Sterling steadies after four-day decline, with Johnson in Northern Ireland


Sterling steadied on Wednesday after four days of losses, rising 0.2% against the dollar, but it was on track for its biggest monthly decline since November 2016 after investors scrambled to price in growing no-deal Brexit risks.

By Sujata Rao and Olga Cotaga

LONDON, July 31 (Reuters) - Sterling steadied on Wednesday after four days of losses, rising 0.2% against the dollar, but it was on track for its biggest monthly decline since November 2016 after investors scrambled toprice in growing no-deal Brexit risks.

Trading volumes have shrunk and volatility eased after sterling's massive plunge at the beginning of this week.

Month-end sterling demand helped to stabilise the currency, said Neil Jones, head of European hedge fund sales at Mizuho. The likelihood of crashing out of the European Union without an agreements had risen, he added, but was by no means certain.

Sterling had reacted to probabilities of a hard Brexit suddenly rising to 35% to 40%, but the risk is 50% or more, he said, adding: "I expect pound volatility on the downside."

The pound's respite may not last long. Britain's new prime minister, Boris Johnson, reiterated his commitment to take Britain out of the EU by the Oct. 31 deadline regardless of whether transition agreements were in place.

The derivatives market showed sterling hedging costs remained elevated and that investors were positioned for further weakness in the British currency.

The cost of three-month implied volatility GBP=3MO=FN, a contract expiring around Oct. 31, increased in July to the highest since before the original deadline of March 29.

And three-month risks reversals GBP3MRR= -- a gauge of investor expectations for a currency’s direction -- pointed to a greater bias towards sterling puts versus calls, implying more depreciation. Puts allow the holder to sell the asset at a pre-agreed price; calls confer the right to buy.

However, risk reversals and implied volatility both steadied with levels far from this year's extremes.

Still, the pound has fallen more than 4% this month to the dollar and is down 8% since early May.

By 1145 GMT, it was trading at $1.2174, having touched 28-month troughs this week at $1.2120 GBP=D3. Versus the euro, it inched 0.3% higher to 91.59 pence, off the 22-month low of 91.88 pence hit on Tuesday EURGBP=D3.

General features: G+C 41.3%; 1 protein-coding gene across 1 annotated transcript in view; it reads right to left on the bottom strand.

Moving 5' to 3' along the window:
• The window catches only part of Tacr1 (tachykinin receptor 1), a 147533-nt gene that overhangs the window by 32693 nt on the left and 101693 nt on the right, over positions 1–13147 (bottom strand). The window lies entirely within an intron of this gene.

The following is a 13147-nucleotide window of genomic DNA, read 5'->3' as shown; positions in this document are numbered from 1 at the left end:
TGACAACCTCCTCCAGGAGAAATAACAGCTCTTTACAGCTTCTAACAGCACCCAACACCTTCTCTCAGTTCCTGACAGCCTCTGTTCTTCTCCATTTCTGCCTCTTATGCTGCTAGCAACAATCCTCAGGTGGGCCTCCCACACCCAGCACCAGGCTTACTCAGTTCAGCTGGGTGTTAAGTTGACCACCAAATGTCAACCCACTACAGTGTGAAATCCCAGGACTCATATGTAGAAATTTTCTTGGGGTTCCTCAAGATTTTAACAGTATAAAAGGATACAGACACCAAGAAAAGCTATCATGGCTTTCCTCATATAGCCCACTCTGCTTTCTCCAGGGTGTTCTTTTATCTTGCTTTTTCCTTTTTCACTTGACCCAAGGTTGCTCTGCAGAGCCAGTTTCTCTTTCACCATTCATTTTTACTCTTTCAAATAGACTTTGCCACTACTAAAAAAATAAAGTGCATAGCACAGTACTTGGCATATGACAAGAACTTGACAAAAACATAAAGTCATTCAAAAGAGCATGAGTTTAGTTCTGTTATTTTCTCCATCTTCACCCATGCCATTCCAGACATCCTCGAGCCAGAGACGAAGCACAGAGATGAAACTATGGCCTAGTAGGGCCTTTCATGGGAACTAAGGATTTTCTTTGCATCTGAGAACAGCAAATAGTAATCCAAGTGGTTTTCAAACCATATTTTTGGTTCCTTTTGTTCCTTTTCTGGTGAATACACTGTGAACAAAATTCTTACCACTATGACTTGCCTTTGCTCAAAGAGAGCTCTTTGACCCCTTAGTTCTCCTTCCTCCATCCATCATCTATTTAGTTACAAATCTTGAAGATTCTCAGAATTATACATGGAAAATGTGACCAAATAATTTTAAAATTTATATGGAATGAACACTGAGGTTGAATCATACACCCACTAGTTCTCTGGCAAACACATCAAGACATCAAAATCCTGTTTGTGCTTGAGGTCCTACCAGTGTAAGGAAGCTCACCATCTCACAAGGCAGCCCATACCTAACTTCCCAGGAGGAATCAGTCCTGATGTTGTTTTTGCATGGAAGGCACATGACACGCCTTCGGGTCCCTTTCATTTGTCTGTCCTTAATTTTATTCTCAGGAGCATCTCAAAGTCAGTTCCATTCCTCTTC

The pound is set for a third straight loss-making month versus the single currency.

Sterling may get support in coming days from asset managers looking to snap up undervalued assets.

Justin Onuekwusi, a fund manager at Legal & General Investment Management, is looking to "nudge up" sterling exposure in portfolios even though he reckons the pound will be in thrall to Johnson until parliament reconvenes in September.

"Johnson has to talk tough, especially as he has a Brexiteer cabinet. Plus parliament is on recess so there's no one to rebuff (pro-Brexit politicians). The 'Remainers' have gone quiet as they are on holiday."


The pound may move later in the day. Johnson is visiting the province of Northern Ireland, whose border with EU member Republic of Ireland has been the main sticking point in Britain's talks with the bloc.

While all sides oppose the return of a hard border between the two, hard-line Brexiteers are oppose the so-called backstop, which would see the UK adhere to some EU customs arrangements while a long-term deal is thrashed out.

The head of Sinn Fein, Northern Ireland's largest nationalist party, said on Wednesday London would have to offer a referendum on Northern Ireland splitting from the United Kingdom if the government pursues a so-called hard Brexit.

Attention will also shift to the Bank of England meeting on Thursday, with investors watching for signals that policymakers are swinging towards cutting interest rates. Money markets currently see a 60% chance of a December cut and almost fully price in a move in January.

Sterling options show high hedging costs, expected sterling weakness

(Reporting by Sujata Rao and Olga Cotaga; editing by Larry King)

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